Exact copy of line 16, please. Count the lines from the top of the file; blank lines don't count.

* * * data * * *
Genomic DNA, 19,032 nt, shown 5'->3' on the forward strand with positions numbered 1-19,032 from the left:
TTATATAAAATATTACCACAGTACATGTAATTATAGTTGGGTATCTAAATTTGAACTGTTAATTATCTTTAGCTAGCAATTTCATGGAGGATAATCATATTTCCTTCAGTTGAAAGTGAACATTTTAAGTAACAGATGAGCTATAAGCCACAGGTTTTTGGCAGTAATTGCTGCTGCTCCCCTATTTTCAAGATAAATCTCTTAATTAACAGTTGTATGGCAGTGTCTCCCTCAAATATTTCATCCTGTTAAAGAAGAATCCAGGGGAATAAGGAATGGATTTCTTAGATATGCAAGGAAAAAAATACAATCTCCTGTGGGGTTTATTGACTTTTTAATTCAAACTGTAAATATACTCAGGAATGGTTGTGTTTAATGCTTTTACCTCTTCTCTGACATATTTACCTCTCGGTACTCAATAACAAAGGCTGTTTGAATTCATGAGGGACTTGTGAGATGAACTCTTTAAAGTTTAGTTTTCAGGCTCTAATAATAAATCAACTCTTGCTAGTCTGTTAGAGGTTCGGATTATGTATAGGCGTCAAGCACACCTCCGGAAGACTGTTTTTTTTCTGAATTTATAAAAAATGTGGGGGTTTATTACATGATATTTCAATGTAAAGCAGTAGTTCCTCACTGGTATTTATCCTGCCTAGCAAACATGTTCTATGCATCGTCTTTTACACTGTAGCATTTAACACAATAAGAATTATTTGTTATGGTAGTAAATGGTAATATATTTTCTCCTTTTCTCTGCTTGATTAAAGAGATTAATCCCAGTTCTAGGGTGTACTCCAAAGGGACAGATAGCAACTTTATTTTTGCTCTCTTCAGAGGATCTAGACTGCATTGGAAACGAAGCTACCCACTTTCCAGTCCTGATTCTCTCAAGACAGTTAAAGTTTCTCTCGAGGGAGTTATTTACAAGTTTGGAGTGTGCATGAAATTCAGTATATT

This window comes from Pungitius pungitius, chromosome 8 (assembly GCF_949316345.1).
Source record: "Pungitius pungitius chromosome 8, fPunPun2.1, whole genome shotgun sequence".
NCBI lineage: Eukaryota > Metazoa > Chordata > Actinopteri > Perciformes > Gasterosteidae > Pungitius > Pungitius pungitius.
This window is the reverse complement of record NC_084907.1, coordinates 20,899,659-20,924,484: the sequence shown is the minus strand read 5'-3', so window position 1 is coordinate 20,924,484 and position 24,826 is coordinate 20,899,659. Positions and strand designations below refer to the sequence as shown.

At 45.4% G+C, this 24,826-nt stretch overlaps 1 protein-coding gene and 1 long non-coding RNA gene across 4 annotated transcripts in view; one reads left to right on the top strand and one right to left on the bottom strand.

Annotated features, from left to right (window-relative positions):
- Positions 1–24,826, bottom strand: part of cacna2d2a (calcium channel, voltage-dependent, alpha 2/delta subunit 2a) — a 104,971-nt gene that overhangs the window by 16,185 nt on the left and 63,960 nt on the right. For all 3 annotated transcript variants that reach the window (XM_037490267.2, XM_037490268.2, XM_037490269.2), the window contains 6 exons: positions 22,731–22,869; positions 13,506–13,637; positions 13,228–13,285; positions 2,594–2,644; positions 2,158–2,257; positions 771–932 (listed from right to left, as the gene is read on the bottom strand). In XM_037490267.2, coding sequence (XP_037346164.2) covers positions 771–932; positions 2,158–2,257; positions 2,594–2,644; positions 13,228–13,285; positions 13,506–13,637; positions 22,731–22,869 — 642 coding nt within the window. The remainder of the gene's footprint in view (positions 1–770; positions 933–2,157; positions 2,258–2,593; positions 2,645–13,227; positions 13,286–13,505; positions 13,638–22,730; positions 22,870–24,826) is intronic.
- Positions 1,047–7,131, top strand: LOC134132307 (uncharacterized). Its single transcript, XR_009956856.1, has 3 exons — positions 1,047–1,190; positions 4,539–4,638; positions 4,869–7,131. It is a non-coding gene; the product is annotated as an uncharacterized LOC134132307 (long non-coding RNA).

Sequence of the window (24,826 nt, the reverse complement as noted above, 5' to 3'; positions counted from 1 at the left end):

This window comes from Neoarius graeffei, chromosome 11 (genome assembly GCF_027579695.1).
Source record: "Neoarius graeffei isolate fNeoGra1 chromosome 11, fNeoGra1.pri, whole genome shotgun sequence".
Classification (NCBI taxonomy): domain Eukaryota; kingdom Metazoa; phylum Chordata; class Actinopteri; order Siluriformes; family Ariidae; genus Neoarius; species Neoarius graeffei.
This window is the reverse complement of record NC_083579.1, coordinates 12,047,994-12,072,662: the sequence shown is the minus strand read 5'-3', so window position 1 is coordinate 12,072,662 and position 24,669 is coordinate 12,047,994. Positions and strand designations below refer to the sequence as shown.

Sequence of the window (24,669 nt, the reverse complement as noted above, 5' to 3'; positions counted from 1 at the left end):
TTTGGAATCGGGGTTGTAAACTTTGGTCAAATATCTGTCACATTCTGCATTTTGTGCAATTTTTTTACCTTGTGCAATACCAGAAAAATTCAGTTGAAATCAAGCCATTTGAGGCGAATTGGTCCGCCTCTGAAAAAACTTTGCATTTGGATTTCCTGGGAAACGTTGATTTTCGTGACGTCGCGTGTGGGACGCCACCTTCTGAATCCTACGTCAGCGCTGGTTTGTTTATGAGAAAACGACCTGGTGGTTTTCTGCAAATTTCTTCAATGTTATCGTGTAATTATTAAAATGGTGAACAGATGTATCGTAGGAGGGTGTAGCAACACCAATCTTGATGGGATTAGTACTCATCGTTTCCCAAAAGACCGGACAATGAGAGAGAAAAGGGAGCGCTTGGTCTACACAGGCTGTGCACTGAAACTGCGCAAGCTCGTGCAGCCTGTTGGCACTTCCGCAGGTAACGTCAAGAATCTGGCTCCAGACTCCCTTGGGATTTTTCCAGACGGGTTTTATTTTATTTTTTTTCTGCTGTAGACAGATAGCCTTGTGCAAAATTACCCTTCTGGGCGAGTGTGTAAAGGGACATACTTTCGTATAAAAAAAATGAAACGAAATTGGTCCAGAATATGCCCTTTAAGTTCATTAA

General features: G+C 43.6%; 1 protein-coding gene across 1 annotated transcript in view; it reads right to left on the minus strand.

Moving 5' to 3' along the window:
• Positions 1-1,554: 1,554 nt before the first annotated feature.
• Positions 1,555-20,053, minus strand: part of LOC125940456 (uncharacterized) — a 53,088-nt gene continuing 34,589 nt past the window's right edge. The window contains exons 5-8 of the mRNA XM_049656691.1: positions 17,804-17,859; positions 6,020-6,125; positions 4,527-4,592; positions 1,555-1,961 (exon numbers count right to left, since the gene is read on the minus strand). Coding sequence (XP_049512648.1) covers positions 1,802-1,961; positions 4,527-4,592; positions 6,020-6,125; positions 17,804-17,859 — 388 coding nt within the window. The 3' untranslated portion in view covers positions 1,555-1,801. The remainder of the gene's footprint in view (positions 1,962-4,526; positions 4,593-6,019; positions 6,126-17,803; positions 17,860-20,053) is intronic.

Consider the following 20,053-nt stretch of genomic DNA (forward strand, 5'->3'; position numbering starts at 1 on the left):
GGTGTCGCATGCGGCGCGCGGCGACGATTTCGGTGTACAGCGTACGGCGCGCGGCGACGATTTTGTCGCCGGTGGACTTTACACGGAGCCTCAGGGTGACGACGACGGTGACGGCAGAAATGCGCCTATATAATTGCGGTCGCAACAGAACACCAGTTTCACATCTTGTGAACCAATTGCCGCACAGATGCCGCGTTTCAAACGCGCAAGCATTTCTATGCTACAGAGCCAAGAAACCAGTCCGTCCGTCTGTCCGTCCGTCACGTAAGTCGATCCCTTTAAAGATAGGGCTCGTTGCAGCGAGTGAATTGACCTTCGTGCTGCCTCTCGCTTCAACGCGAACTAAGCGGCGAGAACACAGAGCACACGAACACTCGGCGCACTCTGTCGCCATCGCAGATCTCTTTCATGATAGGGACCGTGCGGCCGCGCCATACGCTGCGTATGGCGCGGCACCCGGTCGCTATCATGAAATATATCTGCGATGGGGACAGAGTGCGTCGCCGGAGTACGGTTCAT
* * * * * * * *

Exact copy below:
Sequence of the window (24,669 nt, the reverse complement as noted above, 5' to 3'; positions counted from 1 at the left end):